Citycon, the owner of the Kristiine Keskus, has acquired a neighboring property and office space and apartments will be built on top of the current car park.
Kristjan Maaroos, the head of the center, said that the company's goal is to develop its shopping centers into multifunctional city centers which include offices and residential real estate in addition to trade.
"We see that part of Kristiine's plot is undervalued due to its location as a parking lot, a more representative function should be found. In cooperation with KAMP Architects, a vision has been born which includes office buildings and apartment buildings. But preliminarily, we wish to create a great city environment."
Maaroos admitted that planning is complicated by the fact that a proper and convenient car park is actually a source of life for the shopping center, but in downtown shopping centers, the issue of parking is usually solved by building a multi-storey car park. He hopes the design and construction will take a total of three to five years.
Guido Pärnits, head of Ülemiste Keskus, said that the expansion of Kristiine Keskus with the construction of office and apartment premises is logical. If a developer operating in Estonia has sufficient resources, they will expand their center, not by adding trade, but by adding other functions, such as service and entertainment.
"If someone is expanding their center purely for trade, especially here in Estonia, then they don't understand things or are a little behind time," Pärnits said.
Pärnits: T1 should be demolished
Pärnits does not believe that reducing the share of retail space in the new large centers would allow the T1 shopping center to be brought to life again.
"Let's say it would be best to demolish the center. The location is good for new construction. At the moment, concrete buildings are being sold there, it is difficult to convert commercial premises into apartments and offices. Especially if a lot of new special office buildings are being built in the area."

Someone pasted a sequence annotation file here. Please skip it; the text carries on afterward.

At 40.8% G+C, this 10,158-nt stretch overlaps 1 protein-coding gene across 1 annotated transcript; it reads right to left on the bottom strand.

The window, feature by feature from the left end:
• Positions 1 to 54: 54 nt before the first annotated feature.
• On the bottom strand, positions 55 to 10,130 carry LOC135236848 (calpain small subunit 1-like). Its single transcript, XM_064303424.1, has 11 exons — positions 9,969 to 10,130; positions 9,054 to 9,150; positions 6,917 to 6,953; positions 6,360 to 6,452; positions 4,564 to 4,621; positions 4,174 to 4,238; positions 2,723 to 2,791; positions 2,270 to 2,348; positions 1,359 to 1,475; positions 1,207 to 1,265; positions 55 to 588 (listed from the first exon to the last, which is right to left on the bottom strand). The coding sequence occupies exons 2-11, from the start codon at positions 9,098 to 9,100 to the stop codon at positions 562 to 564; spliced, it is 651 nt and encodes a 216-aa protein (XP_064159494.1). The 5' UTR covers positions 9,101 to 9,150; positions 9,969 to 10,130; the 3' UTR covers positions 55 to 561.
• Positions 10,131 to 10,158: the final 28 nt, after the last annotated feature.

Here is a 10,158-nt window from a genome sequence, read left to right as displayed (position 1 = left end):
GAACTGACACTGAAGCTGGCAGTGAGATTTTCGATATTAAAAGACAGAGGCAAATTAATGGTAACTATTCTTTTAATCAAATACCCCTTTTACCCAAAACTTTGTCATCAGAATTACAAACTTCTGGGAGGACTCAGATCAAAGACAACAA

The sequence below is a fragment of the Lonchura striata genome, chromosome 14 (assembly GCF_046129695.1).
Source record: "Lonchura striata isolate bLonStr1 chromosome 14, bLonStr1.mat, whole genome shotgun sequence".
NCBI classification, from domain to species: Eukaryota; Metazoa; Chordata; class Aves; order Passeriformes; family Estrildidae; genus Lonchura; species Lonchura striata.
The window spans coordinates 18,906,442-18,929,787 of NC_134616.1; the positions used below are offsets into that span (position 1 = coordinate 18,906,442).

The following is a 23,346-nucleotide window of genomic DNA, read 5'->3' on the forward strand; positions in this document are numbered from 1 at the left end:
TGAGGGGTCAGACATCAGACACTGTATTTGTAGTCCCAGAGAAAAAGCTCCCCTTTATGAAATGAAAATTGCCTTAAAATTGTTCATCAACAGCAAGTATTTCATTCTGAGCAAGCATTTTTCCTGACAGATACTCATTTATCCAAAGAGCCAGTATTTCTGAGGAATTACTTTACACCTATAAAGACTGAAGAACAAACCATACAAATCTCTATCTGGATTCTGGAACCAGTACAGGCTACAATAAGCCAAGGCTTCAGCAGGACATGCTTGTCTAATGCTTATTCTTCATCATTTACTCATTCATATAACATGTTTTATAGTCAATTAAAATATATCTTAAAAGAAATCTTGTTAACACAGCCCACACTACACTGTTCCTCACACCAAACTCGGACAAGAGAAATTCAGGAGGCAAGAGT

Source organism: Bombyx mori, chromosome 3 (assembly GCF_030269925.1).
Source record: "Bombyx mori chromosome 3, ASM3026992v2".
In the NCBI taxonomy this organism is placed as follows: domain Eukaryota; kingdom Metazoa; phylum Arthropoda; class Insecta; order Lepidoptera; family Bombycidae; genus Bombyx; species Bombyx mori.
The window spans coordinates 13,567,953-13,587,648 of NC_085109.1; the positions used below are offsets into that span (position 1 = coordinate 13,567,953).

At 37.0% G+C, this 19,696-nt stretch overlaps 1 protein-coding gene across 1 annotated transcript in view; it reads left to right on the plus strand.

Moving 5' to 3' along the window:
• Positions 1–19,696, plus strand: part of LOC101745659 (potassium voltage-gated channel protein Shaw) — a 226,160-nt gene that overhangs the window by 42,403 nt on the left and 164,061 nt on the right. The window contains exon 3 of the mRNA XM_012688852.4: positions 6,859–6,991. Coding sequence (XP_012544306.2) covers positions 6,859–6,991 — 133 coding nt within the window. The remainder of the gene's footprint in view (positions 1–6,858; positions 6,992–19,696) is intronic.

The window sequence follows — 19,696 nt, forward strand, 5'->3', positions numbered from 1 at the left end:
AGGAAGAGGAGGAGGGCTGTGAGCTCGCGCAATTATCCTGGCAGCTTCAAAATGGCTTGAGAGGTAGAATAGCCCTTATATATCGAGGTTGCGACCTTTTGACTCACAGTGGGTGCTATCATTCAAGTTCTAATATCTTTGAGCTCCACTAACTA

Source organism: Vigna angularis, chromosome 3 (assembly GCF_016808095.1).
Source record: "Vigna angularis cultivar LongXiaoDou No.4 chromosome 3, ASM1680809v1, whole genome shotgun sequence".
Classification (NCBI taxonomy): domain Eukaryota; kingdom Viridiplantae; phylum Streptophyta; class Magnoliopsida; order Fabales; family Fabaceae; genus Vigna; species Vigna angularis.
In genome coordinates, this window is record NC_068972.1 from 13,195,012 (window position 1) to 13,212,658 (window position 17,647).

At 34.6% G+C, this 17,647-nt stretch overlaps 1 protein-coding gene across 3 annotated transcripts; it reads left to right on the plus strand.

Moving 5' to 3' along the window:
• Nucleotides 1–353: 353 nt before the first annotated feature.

Pärnits said that the railway side of T1 should not have been allowed to be built in a way that there is essentially an ugly parking lot.
"Things should be done beautifully, especially since this location is still very strategically important in Tallinn because there is a Rail Baltic terminal. In essence, it is the city center."
The T1 property is currently for sale for €85 million euros. Pärnits said that it is too expensive and the price will definitely fall. If the price falls to its logical place, the owners of Ülemiste would also be interested in the plot, then demolish the current building and build apartments or office space instead. He said the retail space in Tallinn is divided between Ülemiste, Kristiine and Rocca al Mare centers. And in the future, Porto Franco will be added.
Maaroos said that the future of Porto Franco is currently unclear and it is probably questionable how much trade there will be. "Rather, office space still predominates there," Maaroos said.
Too many grocery stores
Pärnits was critical of the new smaller shops being built in the suburbs. In his opinion, these stores do not take visitors to large centers because visitors come to large centers for other purposes.
"For example, during COVID, the Ülemiste center was essentially closed, a large grocery store was practically the only one, but I think that their turnover dropped several times more than in nearby stores. In my opinion, what is happening to grocery stores in Tallinn is a bit absurd. It's not rational that there are so many of them," Pärnits said.
Editor: Roberta Vaino